I could not explain why it was that, although probably a majority of these people were in the same hole I was in, and possibly digging deeper into, I could not imagine their lives as mine was. I could not comprehend fully the idea that, out of the six billion plus people in the world, there was someone, or, possibly, there were some people, with lives dinged with the same arrows, pained by the same wound.

It was, after all, the year 2009, one of the worst financially for a considerable amount of time. I, if I felt compelled, could flip on the news and immediately be bombarded by stories worse than mine, worse than those of my peers and neighbors. Perhaps that was what I needed. Not a spoonful of sugar, but a spoonful of something bitterer, something sour, to awaken my senses and scream pungently to me that I was indeed not the only person in the world and that my family of three was indeed not the only family in the world who could not afford to grasp onto what they had bought and couldn’t have afforded it when they bought it, either.

All I want is support, I think, but maybe that’s all the others want as well. Maybe, if we all flipped on the television and realized that we were all in for the same thing, we could band together, throw down our shovels, use each other as obliging footstools, and climb out of the hole we have yet to stop digging.

Minute Three:

“What time will it be when we get to Lee and Rufus?” Sean’s five-year-old, pleasantly high-pitched voice sung from behind me. I could tell by his tone that he had, without my knowing it, unbuckled his ridiculous amount of restraints and climbed onto the floor to retrieve his toy. This suspicion was soon confirmed by the clicking of plastic robotic joints behind me.

I smiled, thankful for his interrupting of my constructive thoughts, and twisted in my seat to look directly at him when I replied, “I was hoping to get to the park before the sun set, but I don’t know if we’ll make it in time. We might not be able to play at the park if it’s too dark. We might only have time for dinner, we’ll see. Mommy wants the car back by nine so she can run to Target.”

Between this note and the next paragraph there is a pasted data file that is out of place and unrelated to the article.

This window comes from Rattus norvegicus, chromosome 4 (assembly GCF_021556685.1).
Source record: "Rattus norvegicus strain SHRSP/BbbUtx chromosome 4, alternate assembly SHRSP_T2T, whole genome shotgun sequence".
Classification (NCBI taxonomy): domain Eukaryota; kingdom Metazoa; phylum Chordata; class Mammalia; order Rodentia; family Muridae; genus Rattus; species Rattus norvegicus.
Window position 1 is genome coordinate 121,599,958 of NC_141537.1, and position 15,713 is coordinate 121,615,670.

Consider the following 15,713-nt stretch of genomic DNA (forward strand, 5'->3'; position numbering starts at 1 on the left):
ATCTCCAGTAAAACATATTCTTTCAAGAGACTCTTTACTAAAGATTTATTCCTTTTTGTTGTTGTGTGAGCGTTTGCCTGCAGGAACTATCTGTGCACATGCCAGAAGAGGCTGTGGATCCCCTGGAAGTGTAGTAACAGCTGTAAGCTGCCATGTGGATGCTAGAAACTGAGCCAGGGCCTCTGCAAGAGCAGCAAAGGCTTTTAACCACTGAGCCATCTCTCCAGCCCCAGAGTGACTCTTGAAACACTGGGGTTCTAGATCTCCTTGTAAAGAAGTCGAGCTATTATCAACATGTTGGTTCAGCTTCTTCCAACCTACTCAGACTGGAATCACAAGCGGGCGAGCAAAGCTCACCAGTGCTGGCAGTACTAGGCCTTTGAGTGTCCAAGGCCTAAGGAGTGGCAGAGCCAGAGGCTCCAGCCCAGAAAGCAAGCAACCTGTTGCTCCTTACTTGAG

His smile was replaced by a pout that I feared would not be wiped clean from his face until he saw the grimy playground. I, realizing that no consoling words from Dad would reconcile him to the depressing fate I had deemed a possibility, turned back and looked through the windshield.

I was nearly certain my son’s play time would be cut short as I noticed the edges of the drawn bridge were becoming less distinct, fading into the color-collaged sky, opposed to the obvious, choppy, lines they were by daylight. My impatience grew. It wasn’t just that Sean wanted to play with his pal, Rufus, but I wanted to “play” with my pal as well, Rufus’s father, Lee. I had been looking forward, all through work, to talking to him while we watched our sons throw woodchips at one another. When working a desk-job, a more exciting goal was necessary to making it through the day. The monotony of the workplace can only be kept at bay by lively thought.

Naturally, I began to grow weary of the wait. The little monster in my chest, the “bad side of Andrew Kent”, seemed to awaken, rolling around groggily. The revolting animal, which even sickened me once it had fallen back into dreamless slumber, yawned, spreading its arms above its head, popping its joints. The other side, the one I identified with, hoped in vain that the soft purr of the car engine and the mystical appearance of the sunset would loll the creature back to sleep. Instead, despite my good side’s wishes, the monster, defiant, screeched as it awoke, shattering my mental self-control. As the animal’s senses perked and, consequently, its anger reached unsafe heights, my thoughts dove into the depths of irritation and intolerance.

I cursed the inventor of the strange, useless (useless at this moment only because I directed all my pent up anger at it in one, fell swoop) contraption preventing me from reaching the point I so longed to reach.